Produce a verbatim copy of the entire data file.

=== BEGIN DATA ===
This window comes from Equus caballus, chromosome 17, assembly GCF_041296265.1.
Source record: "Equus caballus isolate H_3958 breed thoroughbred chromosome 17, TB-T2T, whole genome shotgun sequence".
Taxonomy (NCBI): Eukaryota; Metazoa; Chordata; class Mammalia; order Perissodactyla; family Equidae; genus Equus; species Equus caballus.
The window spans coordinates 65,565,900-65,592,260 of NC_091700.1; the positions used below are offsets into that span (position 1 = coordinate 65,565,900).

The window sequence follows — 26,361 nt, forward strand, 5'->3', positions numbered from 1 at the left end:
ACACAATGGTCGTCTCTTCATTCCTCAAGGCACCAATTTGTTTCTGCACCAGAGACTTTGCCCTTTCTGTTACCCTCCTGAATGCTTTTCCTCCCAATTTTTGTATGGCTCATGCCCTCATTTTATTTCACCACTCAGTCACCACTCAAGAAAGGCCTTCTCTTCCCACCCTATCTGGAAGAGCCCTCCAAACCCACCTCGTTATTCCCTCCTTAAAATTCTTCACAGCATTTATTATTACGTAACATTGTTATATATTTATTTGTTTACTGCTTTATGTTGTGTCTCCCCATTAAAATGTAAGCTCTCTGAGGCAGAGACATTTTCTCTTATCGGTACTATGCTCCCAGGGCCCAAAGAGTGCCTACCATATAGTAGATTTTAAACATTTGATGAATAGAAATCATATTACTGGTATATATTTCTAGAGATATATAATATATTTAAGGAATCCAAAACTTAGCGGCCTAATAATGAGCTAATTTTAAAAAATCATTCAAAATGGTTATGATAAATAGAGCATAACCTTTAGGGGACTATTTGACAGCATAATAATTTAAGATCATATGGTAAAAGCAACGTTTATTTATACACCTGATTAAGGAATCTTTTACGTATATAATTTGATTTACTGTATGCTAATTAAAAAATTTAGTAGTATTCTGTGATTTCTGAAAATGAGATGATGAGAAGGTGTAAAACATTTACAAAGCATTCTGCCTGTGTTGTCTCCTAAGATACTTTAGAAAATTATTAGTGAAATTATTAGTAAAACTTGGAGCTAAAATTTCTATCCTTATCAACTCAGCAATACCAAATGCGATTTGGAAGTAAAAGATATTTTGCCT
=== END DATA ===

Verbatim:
This window comes from Equus caballus, chromosome 17, assembly GCF_041296265.1.
Source record: "Equus caballus isolate H_3958 breed thoroughbred chromosome 17, TB-T2T, whole genome shotgun sequence".
Taxonomy (NCBI): Eukaryota; Metazoa; Chordata; class Mammalia; order Perissodactyla; family Equidae; genus Equus; species Equus caballus.
The window spans coordinates 65,565,900-65,592,260 of NC_091700.1; the positions used below are offsets into that span (position 1 = coordinate 65,565,900).

The window sequence follows — 26,361 nt, forward strand, 5'->3', positions numbered from 1 at the left end:
ACACAATGGTCGTCTCTTCATTCCTCAAGGCACCAATTTGTTTCTGCACCAGAGACTTTGCCCTTTCTGTTACCCTCCTGAATGCTTTTCCTCCCAATTTTTGTATGGCTCATGCCCTCATTTTATTTCACCACTCAGTCACCACTCAAGAAAGGCCTTCTCTTCCCACCCTATCTGGAAGAGCCCTCCAAACCCACCTCGTTATTCCCTCCTTAAAATTCTTCACAGCATTTATTATTACGTAACATTGTTATATATTTATTTGTTTACTGCTTTATGTTGTGTCTCCCCATTAAAATGTAAGCTCTCTGAGGCAGAGACATTTTCTCTTATCGGTACTATGCTCCCAGGGCCCAAAGAGTGCCTACCATATAGTAGATTTTAAACATTTGATGAATAGAAATCATATTACTGGTATATATTTCTAGAGATATATAATATATTTAAGGAATCCAAAACTTAGCGGCCTAATAATGAGCTAATTTTAAAAAATCATTCAAAATGGTTATGATAAATAGAGCATAACCTTTAGGGGACTATTTGACAGCATAATAATTTAAGATCATATGGTAAAAGCAACGTTTATTTATACACCTGATTAAGGAATCTTTTACGTATATAATTTGATTTACTGTATGCTAATTAAAAAATTTAGTAGTATTCTGTGATTTCTGAAAATGAGATGATGAGAAGGTGTAAAACATTTACAAAGCATTCTGCCTGTGTTGTCTCCTAAGATACTTTAGAAAATTATTAGTGAAATTATTAGTAAAACTTGGAGCTAAAATTTCTATCCTTATCAACTCAGCAATACCAAATGCGATTTGGAAGTAAAAGATATTTTGCCT